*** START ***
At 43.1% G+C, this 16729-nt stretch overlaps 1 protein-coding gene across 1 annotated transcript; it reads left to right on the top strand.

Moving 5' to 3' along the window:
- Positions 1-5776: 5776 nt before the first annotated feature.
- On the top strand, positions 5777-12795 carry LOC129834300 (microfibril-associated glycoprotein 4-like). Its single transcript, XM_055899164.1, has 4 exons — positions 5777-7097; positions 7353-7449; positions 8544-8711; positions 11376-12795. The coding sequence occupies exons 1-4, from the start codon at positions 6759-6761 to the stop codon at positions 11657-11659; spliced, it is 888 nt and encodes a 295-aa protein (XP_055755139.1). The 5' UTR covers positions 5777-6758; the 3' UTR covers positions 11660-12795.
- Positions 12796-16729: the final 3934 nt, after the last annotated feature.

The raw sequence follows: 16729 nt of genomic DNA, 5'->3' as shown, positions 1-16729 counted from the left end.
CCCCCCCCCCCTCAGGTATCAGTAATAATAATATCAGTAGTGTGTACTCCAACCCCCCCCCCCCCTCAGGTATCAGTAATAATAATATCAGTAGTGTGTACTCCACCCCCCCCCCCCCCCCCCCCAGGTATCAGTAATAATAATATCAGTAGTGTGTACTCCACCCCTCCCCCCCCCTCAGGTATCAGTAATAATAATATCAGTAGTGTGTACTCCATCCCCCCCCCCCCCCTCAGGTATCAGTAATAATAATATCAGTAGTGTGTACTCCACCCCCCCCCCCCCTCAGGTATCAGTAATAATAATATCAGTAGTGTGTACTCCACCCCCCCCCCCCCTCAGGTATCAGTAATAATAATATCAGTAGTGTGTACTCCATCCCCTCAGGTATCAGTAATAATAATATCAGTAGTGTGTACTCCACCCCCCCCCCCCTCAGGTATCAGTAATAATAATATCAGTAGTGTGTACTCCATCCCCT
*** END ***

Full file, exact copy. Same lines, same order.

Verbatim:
At 43.1% G+C, this 16729-nt stretch overlaps 1 protein-coding gene across 1 annotated transcript; it reads left to right on the top strand.

Moving 5' to 3' along the window:
- Positions 1-5776: 5776 nt before the first annotated feature.
- On the top strand, positions 5777-12795 carry LOC129834300 (microfibril-associated glycoprotein 4-like). Its single transcript, XM_055899164.1, has 4 exons — positions 5777-7097; positions 7353-7449; positions 8544-8711; positions 11376-12795. The coding sequence occupies exons 1-4, from the start codon at positions 6759-6761 to the stop codon at positions 11657-11659; spliced, it is 888 nt and encodes a 295-aa protein (XP_055755139.1). The 5' UTR covers positions 5777-6758; the 3' UTR covers positions 11660-12795.
- Positions 12796-16729: the final 3934 nt, after the last annotated feature.

The raw sequence follows: 16729 nt of genomic DNA, 5'->3' as shown, positions 1-16729 counted from the left end.
CCCCCCCCCCCTCAGGTATCAGTAATAATAATATCAGTAGTGTGTACTCCAACCCCCCCCCCCCCTCAGGTATCAGTAATAATAATATCAGTAGTGTGTACTCCACCCCCCCCCCCCCCCCCCCCAGGTATCAGTAATAATAATATCAGTAGTGTGTACTCCACCCCTCCCCCCCCCTCAGGTATCAGTAATAATAATATCAGTAGTGTGTACTCCATCCCCCCCCCCCCCCTCAGGTATCAGTAATAATAATATCAGTAGTGTGTACTCCACCCCCCCCCCCCCTCAGGTATCAGTAATAATAATATCAGTAGTGTGTACTCCACCCCCCCCCCCCCTCAGGTATCAGTAATAATAATATCAGTAGTGTGTACTCCATCCCCTCAGGTATCAGTAATAATAATATCAGTAGTGTGTACTCCACCCCCCCCCCCCTCAGGTATCAGTAATAATAATATCAGTAGTGTGTACTCCATCCCCT